— whollyKao

01-whollyKao_ThuyInvites In September, my friends Thuy and Andrew got married. I had made the jam jar favors for their couple’s shower back in June. I had the honor of designing their wedding invitations as well (Oh, and I got to be a bridesmaid, which was a lot of fun)!

Thuy wanted gold! Shiny, sparkly, glittery gold. At first they wanted their invites to look art deco. But after reviewing some options, they decided for something more classic, that would allow the gold to shine. This is the final invitation design we ended up with. 01-thuyAndrew-Invite_061214.indd

They decided to get the invites printed with gold foil, which ended up being a great touch, since it allowed the gold to really stand out (I’ve seen invites where they print in flat gold ink, and it just doesn’t pop as much as when you do gold foil). Thuy bought glittery gold wrapping paper and created the envelope liners herself. I really liked how that tied the invitation suite together!

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01-whollyKao_workingInGold It’s been a while since I’ve shared any jewelry projects. In August, I made this ring. I had gotten the stone from the class I took at Penland School of Crafts (I’ll talk about that class in a future post!), and wanted to make my grandma something. I’ve made her earrings in the past, so I decided to spring for a ring – in 18k gold. I had only worked in gold a couple times before, so this was going to be an adventure for me.

Let me tell you – the price for the materials for this ring made my eyes pop. Buying gold is no joke: you pay market value for it. So that made me pretty nervous when I was soldering. I mean, what if I melted the damn thing to a puddle?

02-whollyKao_workingInGoldTurns out gold is a lot more resilient than I thought. I’m used to working with silver, where the solder flows once you’ve heated the metal enough. Gold doesn’t work that way. You have to hold the flame over one spot before the solder melts. And it’ll only melt in that one spot. So then you have to move your flame over a couple millimeters and do it again.

It’s also a lot harder to set a stone in gold than in silver. Silver is soft, so you can push the bezel metal over the stone to hold it in place. For gold, you have to use an actual hammer and chisel to do the same. I learned that the hard way. And if you’re not careful, you could crack your stone with a badly placed hammer blow.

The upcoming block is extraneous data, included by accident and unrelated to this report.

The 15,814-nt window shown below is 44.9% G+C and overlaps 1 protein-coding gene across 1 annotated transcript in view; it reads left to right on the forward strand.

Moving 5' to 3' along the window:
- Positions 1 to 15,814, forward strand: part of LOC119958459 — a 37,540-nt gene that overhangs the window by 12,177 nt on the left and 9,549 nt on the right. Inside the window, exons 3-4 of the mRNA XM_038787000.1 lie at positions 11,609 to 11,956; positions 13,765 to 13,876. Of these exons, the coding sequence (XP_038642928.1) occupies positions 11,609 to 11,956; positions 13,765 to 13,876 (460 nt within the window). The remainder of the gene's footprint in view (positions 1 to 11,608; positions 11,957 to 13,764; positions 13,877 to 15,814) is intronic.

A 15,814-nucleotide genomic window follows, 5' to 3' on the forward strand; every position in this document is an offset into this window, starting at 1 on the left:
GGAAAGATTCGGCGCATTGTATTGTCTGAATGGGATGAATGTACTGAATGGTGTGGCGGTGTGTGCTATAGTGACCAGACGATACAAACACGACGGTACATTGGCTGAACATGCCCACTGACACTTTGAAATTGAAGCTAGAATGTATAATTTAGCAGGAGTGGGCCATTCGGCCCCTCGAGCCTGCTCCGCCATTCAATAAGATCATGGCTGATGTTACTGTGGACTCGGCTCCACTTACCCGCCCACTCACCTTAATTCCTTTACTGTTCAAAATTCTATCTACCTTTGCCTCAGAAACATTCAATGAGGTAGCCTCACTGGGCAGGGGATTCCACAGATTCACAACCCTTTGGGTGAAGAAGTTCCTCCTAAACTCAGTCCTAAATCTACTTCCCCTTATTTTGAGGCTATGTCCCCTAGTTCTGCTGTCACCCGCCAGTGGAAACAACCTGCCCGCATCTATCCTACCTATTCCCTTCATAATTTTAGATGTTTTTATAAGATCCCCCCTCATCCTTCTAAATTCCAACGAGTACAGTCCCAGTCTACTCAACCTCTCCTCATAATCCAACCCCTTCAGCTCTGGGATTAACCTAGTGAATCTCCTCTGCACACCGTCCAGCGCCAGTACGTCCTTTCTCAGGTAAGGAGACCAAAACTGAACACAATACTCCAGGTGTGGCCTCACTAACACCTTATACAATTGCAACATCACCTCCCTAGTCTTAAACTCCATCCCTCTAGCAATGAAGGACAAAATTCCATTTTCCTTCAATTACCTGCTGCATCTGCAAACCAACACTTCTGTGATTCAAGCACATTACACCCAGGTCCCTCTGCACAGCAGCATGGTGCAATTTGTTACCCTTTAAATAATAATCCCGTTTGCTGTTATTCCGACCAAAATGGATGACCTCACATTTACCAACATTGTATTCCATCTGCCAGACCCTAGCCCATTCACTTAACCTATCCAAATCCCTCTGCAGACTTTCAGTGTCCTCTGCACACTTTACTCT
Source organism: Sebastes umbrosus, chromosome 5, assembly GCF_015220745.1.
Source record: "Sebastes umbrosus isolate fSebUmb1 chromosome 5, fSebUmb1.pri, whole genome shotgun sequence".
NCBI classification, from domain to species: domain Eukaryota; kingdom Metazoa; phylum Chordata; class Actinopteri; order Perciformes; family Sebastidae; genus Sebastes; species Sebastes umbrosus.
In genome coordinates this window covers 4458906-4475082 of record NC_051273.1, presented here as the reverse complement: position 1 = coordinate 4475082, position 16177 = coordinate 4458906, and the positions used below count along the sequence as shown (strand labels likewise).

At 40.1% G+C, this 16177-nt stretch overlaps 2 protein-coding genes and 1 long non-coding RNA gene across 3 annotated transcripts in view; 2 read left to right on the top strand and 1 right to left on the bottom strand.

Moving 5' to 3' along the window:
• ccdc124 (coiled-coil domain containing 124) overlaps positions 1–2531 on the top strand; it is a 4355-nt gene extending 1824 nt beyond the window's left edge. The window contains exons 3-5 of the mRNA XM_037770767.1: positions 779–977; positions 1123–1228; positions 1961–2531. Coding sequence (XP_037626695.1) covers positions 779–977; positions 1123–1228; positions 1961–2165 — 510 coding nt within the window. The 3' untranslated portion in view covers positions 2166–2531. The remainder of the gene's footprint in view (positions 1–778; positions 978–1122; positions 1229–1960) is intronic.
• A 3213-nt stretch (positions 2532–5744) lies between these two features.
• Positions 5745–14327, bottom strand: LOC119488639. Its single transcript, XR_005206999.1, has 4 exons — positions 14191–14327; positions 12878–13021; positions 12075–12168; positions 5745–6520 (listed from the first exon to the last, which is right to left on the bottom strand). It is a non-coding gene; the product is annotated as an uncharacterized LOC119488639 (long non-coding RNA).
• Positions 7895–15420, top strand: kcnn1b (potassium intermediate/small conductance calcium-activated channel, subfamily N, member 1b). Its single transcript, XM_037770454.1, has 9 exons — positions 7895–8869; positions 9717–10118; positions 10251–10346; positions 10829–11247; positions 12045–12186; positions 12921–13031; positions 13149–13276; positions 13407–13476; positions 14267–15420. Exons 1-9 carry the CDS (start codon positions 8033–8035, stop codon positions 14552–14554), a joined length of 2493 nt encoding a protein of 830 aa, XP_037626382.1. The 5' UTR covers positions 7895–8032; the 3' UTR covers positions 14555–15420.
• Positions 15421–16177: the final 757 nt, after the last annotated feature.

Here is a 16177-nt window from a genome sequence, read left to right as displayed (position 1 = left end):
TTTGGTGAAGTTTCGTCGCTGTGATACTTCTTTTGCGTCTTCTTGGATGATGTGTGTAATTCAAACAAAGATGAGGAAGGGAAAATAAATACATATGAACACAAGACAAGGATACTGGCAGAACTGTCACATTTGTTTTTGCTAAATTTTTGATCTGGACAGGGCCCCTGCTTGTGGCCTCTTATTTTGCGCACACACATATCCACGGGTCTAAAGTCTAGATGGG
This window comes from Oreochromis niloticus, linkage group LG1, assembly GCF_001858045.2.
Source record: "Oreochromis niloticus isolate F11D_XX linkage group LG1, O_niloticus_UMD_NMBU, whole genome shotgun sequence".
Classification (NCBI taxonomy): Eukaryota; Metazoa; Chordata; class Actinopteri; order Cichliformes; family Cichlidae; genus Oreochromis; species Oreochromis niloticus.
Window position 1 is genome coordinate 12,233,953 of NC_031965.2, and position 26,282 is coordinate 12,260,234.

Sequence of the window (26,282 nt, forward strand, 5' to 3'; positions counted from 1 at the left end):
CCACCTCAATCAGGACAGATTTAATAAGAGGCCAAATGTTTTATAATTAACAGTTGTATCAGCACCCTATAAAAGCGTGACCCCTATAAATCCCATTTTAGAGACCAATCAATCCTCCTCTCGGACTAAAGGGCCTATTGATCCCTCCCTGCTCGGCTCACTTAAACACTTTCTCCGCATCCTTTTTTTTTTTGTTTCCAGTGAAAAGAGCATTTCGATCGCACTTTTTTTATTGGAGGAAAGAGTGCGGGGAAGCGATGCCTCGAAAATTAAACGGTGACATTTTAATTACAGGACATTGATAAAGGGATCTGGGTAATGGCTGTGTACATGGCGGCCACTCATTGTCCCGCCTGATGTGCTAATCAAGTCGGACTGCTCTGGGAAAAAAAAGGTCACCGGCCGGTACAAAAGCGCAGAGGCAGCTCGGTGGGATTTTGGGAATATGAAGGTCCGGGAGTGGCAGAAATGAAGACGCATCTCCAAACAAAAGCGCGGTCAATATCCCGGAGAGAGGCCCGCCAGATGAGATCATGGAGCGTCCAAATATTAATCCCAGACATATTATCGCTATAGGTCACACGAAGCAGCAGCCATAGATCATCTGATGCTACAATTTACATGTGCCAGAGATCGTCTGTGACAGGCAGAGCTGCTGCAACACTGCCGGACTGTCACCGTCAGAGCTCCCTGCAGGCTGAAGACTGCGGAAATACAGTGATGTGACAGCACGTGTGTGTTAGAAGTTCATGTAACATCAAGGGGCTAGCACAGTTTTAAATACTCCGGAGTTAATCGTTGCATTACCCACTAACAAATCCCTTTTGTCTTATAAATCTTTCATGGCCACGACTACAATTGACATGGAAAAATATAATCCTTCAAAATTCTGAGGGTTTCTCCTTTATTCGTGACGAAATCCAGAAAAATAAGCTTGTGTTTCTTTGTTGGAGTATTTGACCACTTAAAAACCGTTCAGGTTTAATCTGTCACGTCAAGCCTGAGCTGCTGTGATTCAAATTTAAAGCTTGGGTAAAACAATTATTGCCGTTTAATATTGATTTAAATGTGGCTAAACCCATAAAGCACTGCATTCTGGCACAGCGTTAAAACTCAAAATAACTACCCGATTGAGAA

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As you can see, I didn’t end up melting my gold into an ingot. And I didn’t crack my stone with all the hammering, either. This was a really good learning experience for me, and I ended up with a pretty nice-looking ring. And my grandma liked it, which is a definite plus!

Will I work with gold again? You bet! Now…who wants to fund my next project? :)
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01-whollyKao-jamJarFavor Last month, my friends Thuy and Andrew tied the knot. They had a couples shower back in June, and I volunteered to make the party favors. We wanted something that was edible, but something that the gluten-free bride could enjoy. So I decided to make jam.

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It was my first time making jam by myself. And boy, did I have a lot to learn. I botched up my first batch (the fruit-to-liquid ratio was off), and learned the hard way that the rubber seals for mason jars are one-time-use only. I think I ran to the store 3x in a day because I kept messing things up. Needless to say, after a couple attempts, I ended up with 36 pretty spiffy-looking jars.

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I covered the lids with pieces of fabric (they were cut to circles), and then designed a tag to go with them. I used a flag-shaped paper punch to get the little banner shape.

I’m pretty happy with how they turned out. And now that I’ve got some jam making experience under my belt, I’d be open to making some more…but just in smaller quantities next time!
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